Pork Belly

Chefs love pork belly.  It lends itself to so many different preparations, cooking techniques and flavor combinations.  It is one of few food items that have the unique ability to absorb the flavors of what it is cooked or served with, while maintaining its own flavor and texture.  It can be sweet, it can be salty, it can be smoky.  It can be all of the above at the same time. 

At the 2010 Worlds of Flavor conference recently held at the Culinary Institute of America’s Greystone campus in St. Helena, pork belly was everywhere.  In the Barrel Room, where participants are invited to convene nightly for an informal gathering of chefs, restaurateurs, caterers, and any other industry titles you can think of, pork belly was everywhere.  This year’s conference featured the cuisine of Japan and boy, oh boy, do they love their pork belly.

Pork belly is relatively new to America’s dining scene, but has been used in Asian cooking for centuries.  Heavily used in Korean, Chinese and Japanese cooking, pork belly is primarily found in fining dining establishments stateside.  Americans tend to be guarded when it comes to consuming pork belly, likely because of its name, but for those that don’t know, pork belly is what is cured and smoked for bacon, that unctuous breakfast food that most people will tell you can make anything and everything better.  A friend of mine, chef Wilson Wieggel of The Old House restaurant in Santa Fe, New Mexico, makes a wonderful crispy seared pork belly that is served with caramelized cauliflower and plump golden raisins.  Customers sometimes ask if the dish can be served without the belly, chef Wieggel respectfully declines.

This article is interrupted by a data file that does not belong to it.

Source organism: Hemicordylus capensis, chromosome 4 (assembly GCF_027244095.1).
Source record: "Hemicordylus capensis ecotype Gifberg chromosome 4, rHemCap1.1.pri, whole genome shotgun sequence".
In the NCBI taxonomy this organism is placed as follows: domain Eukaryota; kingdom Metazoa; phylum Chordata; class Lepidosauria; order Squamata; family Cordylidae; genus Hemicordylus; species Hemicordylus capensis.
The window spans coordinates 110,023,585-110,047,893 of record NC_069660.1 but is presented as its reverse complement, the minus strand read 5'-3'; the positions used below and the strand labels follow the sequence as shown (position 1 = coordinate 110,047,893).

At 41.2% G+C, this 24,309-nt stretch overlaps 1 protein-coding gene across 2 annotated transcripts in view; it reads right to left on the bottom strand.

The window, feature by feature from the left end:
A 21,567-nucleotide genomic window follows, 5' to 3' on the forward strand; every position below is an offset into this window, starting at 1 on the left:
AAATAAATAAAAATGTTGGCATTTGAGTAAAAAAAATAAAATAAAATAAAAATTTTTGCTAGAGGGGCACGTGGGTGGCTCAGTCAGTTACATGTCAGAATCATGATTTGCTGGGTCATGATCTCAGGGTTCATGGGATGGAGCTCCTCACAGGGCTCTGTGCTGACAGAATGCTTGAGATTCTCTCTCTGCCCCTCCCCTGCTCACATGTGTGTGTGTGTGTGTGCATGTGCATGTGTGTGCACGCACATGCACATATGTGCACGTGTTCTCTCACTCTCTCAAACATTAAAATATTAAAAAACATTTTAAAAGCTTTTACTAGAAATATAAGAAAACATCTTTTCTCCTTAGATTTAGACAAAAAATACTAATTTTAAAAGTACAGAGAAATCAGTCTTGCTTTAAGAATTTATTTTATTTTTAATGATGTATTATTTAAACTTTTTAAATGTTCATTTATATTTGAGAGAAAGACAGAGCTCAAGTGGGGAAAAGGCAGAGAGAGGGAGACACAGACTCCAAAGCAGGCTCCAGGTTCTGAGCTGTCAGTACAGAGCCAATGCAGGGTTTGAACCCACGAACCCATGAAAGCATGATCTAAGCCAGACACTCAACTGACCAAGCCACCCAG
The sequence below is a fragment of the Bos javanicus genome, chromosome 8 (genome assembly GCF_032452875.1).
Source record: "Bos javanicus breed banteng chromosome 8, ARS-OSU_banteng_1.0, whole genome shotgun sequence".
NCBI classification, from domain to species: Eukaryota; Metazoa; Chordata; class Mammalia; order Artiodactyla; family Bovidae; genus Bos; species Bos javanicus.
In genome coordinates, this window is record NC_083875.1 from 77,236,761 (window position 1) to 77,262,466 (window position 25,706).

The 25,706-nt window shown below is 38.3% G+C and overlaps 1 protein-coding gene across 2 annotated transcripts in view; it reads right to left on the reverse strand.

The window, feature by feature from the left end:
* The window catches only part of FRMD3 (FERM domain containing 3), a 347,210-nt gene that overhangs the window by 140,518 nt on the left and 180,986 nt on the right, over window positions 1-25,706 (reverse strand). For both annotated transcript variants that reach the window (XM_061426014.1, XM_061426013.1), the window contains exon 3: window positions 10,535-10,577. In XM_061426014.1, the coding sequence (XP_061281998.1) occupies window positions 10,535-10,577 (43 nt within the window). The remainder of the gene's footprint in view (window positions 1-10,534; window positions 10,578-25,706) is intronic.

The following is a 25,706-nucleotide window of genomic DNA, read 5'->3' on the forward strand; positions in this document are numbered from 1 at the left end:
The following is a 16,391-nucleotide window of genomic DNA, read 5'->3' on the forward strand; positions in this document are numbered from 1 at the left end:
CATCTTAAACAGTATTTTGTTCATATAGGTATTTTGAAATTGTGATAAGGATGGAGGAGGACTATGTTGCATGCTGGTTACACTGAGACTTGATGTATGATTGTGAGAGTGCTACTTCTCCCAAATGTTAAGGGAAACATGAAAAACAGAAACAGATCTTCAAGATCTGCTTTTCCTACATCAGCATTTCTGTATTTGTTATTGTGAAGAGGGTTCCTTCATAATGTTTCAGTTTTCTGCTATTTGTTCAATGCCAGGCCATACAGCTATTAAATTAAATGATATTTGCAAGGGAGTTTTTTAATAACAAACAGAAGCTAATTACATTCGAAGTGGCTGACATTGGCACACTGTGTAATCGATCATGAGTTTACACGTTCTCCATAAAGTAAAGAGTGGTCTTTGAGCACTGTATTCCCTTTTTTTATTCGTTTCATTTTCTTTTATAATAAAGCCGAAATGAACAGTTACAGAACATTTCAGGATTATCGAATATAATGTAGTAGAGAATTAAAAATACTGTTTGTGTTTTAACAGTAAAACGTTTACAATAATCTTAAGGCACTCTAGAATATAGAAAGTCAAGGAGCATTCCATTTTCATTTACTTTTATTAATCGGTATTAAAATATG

I’ll be the first to admit that pork belly probably isn’t for everyone.  But if you eat bacon, you should be just fine eating it when it’s prepared another way.  Not to say that pork belly should be placed on a paper towel-lined plate and micro-waved (thanks, Mom) like bacon, however.  The belly can be seared, braised, grilled, smoked, or any combination of the aforementioned, and in the hands of the right individual, can provide the diner with a delectable, mouth-watering hunk of meat.  It’s the kind of experience that makes a first-timer wonder: A.) Why haven’t I had this before and, B.) When can I eat this again?  What is unique about pork belly, are the levels of flavor and texture that it possesses.  You’ve got a nice layer of meat, a layer of fat, another layer of meat, and another layer of fat.  Often times it is seared in a hot pan to give the skin a crispy, crunchy mouth feel and providing consumers with an otherworldly textural experience.  Other chefs will braise it low and slow, then serve it with a reduction of the braising liquid.  In other words, pork belly is the sultry slow jam of the swine world.  Any way you slice it or dice it, most chefs will drool at the thought of a piece of properly cooked pork belly.

Tags: , , , , , ,

Comments are closed.